Fun fair owner hit with £1,000 bill

A fun fair owner who had pledged a goodwill cash donation to the Reivers Festival won’t pay up after being billed for £1,000 by Hawick Common Good fund.

Kenny Stuart’s fun fair was supposed to take up around 1,000 square metres in the Common Haugh, but ended up occupying more than twice the agreed area.

The Selkirk-based fair owner, who was in Hawick for a fortnight to coincide with the Reivers Festival, has now been landed with a bill for £1,000, and the whole thing had left Councillor Davie Paterson fuming.

Speaking to the Hawick News this week, Mr Paterson said: “I am not happy at all at the way Hawick Common Good fund has been treated here. Mr Stuart has came to Hawick and basically helped himself to twice the space he was entitled to in the Common Haugh and if it had not been for me kicking up a huge fuss he would have got away with basically ripping us off. He has been billed for £1,000 instead of the originally agreed sum of £500. If it hadn’t been for me he would have got away with this. He’s not on. It needs to be paid and I will be making sure it is paid.”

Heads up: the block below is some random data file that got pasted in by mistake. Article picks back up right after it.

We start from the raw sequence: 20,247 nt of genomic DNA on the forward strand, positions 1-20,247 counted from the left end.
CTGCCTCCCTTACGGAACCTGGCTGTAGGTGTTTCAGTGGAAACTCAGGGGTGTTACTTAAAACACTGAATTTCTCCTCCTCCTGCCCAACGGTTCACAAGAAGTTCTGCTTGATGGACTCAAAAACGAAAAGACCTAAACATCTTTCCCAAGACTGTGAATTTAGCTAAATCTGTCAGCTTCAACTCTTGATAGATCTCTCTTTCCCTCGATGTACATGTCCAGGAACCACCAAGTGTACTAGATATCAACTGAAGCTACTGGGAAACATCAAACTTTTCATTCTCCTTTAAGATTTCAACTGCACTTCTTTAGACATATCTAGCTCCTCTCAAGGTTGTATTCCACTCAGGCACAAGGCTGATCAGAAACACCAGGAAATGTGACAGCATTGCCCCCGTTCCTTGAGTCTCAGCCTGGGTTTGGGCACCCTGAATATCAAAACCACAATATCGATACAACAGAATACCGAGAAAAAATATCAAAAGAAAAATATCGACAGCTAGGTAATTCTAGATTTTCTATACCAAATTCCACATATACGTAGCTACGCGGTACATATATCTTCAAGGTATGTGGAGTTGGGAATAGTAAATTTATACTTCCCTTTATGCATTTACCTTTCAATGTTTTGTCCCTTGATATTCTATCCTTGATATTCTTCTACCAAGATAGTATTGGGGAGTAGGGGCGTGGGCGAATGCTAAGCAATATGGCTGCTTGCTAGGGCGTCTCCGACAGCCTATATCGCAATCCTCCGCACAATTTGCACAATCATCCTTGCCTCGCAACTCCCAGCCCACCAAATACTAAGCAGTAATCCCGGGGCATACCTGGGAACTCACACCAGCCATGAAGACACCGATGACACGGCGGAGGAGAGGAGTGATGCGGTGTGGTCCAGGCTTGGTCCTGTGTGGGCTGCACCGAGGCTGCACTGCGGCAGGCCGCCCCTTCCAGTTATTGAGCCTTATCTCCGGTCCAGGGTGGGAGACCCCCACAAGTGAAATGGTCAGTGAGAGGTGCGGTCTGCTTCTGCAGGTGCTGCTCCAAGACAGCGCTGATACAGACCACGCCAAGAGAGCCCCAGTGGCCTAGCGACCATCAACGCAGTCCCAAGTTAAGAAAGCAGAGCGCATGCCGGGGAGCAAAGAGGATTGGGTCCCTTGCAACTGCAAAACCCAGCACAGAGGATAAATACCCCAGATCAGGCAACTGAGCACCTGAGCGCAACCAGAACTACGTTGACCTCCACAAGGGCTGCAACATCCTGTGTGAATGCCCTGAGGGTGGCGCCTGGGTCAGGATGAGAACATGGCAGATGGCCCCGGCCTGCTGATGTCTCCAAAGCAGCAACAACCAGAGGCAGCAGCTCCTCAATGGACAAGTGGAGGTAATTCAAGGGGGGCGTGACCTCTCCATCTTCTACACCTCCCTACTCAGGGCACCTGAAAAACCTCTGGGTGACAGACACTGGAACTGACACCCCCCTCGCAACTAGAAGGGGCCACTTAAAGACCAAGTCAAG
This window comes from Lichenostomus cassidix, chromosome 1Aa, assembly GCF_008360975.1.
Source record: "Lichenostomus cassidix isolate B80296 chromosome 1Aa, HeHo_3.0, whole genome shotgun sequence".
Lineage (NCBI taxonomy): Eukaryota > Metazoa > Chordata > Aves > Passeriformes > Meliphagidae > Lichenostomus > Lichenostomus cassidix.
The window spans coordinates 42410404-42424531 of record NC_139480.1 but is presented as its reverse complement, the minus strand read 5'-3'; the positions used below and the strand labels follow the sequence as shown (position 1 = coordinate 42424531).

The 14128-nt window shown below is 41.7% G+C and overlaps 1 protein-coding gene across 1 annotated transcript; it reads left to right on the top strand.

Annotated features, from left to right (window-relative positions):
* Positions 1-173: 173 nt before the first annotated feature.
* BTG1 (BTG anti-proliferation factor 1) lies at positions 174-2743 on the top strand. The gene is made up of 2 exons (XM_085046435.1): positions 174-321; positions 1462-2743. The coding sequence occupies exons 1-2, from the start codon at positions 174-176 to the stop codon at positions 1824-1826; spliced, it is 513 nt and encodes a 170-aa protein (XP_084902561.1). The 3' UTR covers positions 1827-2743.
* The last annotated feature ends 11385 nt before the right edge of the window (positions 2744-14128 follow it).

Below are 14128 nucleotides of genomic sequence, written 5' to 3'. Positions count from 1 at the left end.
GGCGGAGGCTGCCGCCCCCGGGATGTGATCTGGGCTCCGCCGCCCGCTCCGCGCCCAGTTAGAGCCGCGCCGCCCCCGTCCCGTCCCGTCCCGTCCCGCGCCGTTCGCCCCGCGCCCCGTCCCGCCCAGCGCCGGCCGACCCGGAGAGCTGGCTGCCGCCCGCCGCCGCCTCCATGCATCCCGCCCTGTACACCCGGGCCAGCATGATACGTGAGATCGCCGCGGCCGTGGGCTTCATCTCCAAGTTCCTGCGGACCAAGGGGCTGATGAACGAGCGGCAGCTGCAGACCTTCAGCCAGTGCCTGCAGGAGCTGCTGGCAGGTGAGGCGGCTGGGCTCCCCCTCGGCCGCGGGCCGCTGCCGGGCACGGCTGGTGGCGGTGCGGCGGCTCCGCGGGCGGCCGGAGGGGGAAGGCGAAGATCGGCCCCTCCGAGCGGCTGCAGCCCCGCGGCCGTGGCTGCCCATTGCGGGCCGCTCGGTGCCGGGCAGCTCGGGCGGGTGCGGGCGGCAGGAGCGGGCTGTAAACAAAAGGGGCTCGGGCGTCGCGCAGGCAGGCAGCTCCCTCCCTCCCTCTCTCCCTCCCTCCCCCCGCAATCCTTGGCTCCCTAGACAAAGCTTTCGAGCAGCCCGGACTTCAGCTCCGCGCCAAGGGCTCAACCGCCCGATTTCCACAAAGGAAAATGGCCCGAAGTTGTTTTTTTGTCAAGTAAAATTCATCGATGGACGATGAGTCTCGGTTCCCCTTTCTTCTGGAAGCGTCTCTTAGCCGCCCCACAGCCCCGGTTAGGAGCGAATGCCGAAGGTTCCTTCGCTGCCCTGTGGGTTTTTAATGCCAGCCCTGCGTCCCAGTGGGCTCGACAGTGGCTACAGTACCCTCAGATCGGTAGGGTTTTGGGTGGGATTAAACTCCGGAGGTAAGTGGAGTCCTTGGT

Earlier this year Councillor Paterson accused Mr Stuart of trying to bribe Common Good members by offering a donation to the Reivers Festival, and this week he was unrepentant.

He added: “This fun fair has grown arms and legs and Mr Stuart has tried to pull the wool over our eyes. This fair was twice the size it was supposed to be and we are entitled to twice the rent. It’s that simple.”

The Hawick News contacted Kenny Stuart who told us: “I just do not know what Councillor Paterson is trying to do here. Yes, the fair was larger than first agreed but there was never an attempt to get away with paying our way. I am more than happy to pay £1,000 to Hawick Common Good Fund. This means that organisations like the Reivers Festival can apply to them for financial assistance.”

Asked if the promised cash donation will still be paid to the festival group, Mr Stuart added: “No, I thought the best way to do it was to simplify it and pay the £1,000 to the Common Good. This means the cash is there for local groups who want to apply for it.”